We also found a high proportion of chefs across the board had served meat which was “on the turn”. This is equally worrying, as it is part of a long-established cost-cutting practice that often involves masking the flavour of meat that is going off by adding a sauce.
Meanwhile at home, 20% of the public admitted to serving meat on the turn, 13% had served barbecued chicken when unsure it was sufficiently cooked, and 14% admitted to not washing their hands after touching raw meat or fish.
That is not to say that all chefs – or members of the public – practice unsafe food handling, indeed the majority did not admit to the poor food practices. But the number of professional kitchens where chefs admit to risky behaviour is still a cause for concern and avoiding them is not easy. People opting for a “fine-dining” establishment which holds awards, demands high prices and has a good FHRS score might not be as protected, nor reassured, as they think.

Tonight on American Greed – Peanut Corporation of America Salmonella Outbreak
Source :
By BILL MARLER (July 03, 2017)
Korean War veteran Clifford Tousignant served the United States of America for 22 years, earning three purple hearts along the way. In 2009, he died from eating Salmonella contaminated peanut butter.
Mr. Tousignant was one of nine people who died and 714 who were sickened in a 2008/2009 Salmonella outbreak linked to Peanut Corporation of America (PCA). The outbreak affected almost every state in the nation and cost the peanut industry over one billion dollars.
Mr. Tousignant is still dead and Stewart Parnell, president of PCA, is now serving 28 years in jail.
Federal inmate Stewart Parnell, the former chief executive and part owner of the now defunct Peanut Corporation of America, is the featured subject of a new episode of CNBC’s “American Greed.”  The episode premieres at 10 p.m. EDT/PDT on Monday, July 3.
Stewart, 63, is serving a 28-year prison sentence for knowingly shipping peanut products contaminated with Salmonella, leading to thousands of illnesses and nine deaths in a foodborne illness outbreak that resulted in the largest food recall in U.S. history.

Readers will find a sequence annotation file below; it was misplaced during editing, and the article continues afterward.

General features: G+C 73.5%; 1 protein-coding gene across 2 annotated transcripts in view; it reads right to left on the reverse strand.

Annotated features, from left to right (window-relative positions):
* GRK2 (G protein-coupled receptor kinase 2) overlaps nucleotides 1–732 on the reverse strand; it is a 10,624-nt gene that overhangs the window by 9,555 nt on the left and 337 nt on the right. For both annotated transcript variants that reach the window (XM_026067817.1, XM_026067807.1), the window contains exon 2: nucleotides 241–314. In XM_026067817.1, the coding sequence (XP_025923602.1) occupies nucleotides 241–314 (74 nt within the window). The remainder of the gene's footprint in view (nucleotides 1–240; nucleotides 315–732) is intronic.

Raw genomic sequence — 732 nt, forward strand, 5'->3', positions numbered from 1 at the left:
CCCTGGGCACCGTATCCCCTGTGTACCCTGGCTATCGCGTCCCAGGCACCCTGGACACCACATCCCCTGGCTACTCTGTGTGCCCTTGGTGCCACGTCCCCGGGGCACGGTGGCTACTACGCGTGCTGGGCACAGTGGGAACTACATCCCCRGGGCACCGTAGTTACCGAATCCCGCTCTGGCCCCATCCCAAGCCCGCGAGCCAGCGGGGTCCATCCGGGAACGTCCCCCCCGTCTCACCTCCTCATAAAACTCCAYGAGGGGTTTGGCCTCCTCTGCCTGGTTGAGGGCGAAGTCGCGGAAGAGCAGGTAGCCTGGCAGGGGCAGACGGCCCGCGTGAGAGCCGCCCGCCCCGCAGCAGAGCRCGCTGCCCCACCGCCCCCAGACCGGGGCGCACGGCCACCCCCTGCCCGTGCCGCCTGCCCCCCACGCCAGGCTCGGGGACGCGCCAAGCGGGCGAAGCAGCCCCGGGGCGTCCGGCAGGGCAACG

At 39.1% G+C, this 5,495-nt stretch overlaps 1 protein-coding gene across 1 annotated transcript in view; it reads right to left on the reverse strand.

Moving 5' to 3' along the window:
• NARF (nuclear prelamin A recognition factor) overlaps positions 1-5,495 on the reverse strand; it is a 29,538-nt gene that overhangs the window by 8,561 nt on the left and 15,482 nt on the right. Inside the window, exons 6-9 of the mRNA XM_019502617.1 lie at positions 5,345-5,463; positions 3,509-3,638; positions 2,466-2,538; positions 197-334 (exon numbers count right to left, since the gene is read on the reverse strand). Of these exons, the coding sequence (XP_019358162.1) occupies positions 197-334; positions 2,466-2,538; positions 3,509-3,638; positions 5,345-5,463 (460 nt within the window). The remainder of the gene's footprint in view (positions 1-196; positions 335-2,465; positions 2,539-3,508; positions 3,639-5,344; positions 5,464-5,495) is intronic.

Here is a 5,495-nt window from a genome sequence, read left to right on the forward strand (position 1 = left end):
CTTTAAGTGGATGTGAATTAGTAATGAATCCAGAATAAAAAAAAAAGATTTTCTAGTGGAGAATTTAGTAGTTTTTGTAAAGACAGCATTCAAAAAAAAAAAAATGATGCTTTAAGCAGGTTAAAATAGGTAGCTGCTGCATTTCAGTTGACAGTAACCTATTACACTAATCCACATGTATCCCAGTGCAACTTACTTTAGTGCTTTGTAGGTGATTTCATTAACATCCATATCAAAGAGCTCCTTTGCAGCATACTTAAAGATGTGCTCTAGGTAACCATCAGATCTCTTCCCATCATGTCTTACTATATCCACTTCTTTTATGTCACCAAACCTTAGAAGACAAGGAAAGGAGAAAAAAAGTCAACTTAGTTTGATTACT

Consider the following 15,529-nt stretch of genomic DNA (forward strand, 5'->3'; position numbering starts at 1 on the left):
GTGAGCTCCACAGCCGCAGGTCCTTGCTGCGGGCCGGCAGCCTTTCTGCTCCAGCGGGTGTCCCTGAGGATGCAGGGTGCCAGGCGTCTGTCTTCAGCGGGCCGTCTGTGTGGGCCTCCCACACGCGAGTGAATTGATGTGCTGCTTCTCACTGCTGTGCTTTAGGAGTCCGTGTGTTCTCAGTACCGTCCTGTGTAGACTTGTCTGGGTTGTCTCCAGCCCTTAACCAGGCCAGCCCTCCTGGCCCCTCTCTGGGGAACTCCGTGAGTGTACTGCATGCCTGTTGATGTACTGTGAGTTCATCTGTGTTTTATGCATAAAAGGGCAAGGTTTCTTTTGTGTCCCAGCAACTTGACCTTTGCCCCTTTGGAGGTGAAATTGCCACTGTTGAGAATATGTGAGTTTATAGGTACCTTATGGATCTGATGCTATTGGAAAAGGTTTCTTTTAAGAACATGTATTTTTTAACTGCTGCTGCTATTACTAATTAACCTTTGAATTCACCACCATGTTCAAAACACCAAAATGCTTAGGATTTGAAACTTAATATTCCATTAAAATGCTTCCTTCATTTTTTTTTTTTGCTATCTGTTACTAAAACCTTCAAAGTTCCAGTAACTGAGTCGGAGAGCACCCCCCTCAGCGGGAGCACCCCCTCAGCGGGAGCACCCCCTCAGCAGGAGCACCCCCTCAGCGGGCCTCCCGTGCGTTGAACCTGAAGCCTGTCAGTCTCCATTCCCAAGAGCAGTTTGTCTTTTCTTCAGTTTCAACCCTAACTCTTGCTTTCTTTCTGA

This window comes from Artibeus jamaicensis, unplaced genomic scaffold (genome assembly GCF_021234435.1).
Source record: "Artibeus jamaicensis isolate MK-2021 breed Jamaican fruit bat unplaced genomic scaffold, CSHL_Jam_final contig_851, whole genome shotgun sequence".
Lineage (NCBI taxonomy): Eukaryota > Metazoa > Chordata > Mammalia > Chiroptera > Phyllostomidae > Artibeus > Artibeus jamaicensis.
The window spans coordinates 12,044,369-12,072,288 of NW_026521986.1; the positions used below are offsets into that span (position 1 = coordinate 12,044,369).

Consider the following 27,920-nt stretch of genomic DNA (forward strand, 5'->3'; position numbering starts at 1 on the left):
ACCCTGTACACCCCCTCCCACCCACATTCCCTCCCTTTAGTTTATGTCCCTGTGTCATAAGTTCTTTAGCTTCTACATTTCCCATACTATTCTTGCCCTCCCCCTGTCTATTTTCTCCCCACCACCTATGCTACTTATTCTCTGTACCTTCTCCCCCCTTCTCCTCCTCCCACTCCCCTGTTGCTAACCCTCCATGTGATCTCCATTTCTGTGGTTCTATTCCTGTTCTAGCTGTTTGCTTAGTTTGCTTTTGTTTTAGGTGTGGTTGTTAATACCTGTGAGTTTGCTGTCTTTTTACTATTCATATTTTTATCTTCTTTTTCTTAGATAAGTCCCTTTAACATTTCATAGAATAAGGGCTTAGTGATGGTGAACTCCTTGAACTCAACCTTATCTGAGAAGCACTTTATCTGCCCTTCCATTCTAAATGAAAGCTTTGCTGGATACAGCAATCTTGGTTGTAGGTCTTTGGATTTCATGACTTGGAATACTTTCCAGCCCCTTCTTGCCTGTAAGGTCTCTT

“American Greed” is narrated by stage, screen and television actor Stacy Keach, best known for his portrayal of detective Mike Hammer and for his Golden Globe-winning depiction of Ernest Hemingway.
Producers of the true crime series have worked for many months on the Parnell episode.    It features on-camera interviews with such food safety advocates as attorney Bill Marler, Northeastern University food policy expert Darin Detwiler, and whistleblower Kenneth Kendrick.
“American Greed” took up the story of the deadly 2008-09 outbreak that killed nine people because Parnell knew Peanut Corporation of America peanut butter and peanut paste was contaminated with Salmonella before it was shipped.
The TV series has focused on what it calls “stories from the dark side of the American Dream” to discover how far some people will go for financial wealth, “no matter the cost to themselves and those around them.” It has looked at all sorts of real-life cases. Many involve criminal activity, including credit card scams, identity theft, counterfeiting and Ponzi schemes.
Before the Salmonella outbreak was discovered in late 2008, Peanut Corporation of America (PCA) facilities in three states were managed by Parnell from a spacious residence just outside of Lynchburg, VA. When required, Parnell piloted his private plane to the state’s with company facilities.
In 2014 jury trial, Stewart Parnell was convicted on 67 federal felony counts and his brother Michael Parnell was convicted on 29. Both received prison sentences.
Three other PCA executives and managers were also convicted and sentenced to prison time.
CNBC has provided this promotional link:
“Next On | American Greed: From Peanuts To Sick Millions | American Greed – It’s one of the biggest food poisoning outbreaks in U.S. history: Peanut Corporation of America CEO Stewart Parnell ships peanut products tainted with salmonella – killing nine, sickening thousands.”

USDA offers food safety tips for holiday weekend
Source :
By Paige Vaughn (June 30, 2017)
The U.S. Department of Agriculture (USDA) is cautioning residents to watch what they eat during holiday season. Officials said incidents of food poisoning surge during the summer because harmful bacteria multiply more quickly in the hot and humid climate.
 “About 75 percent of families do not have a food thermometer, but that's really the only way consumers will know their meet is safe,” said Carmen Rottenberg with the USDA. “You cannot tell if your meat is safe by cutting into it. And the other most common question we receive is, how long is it safe for me to keep my perishable food out? And in the hot summer months, when the temperature is above 90 degrees, food is only safe outside for about an hour after it's prepared. So after that hour, consumers need to get that food into either an ice chest that's filled with ice in order to cool it down to below 40 degrees or right back in the refrigerator.”
For more information on how to keep your food safe, log on to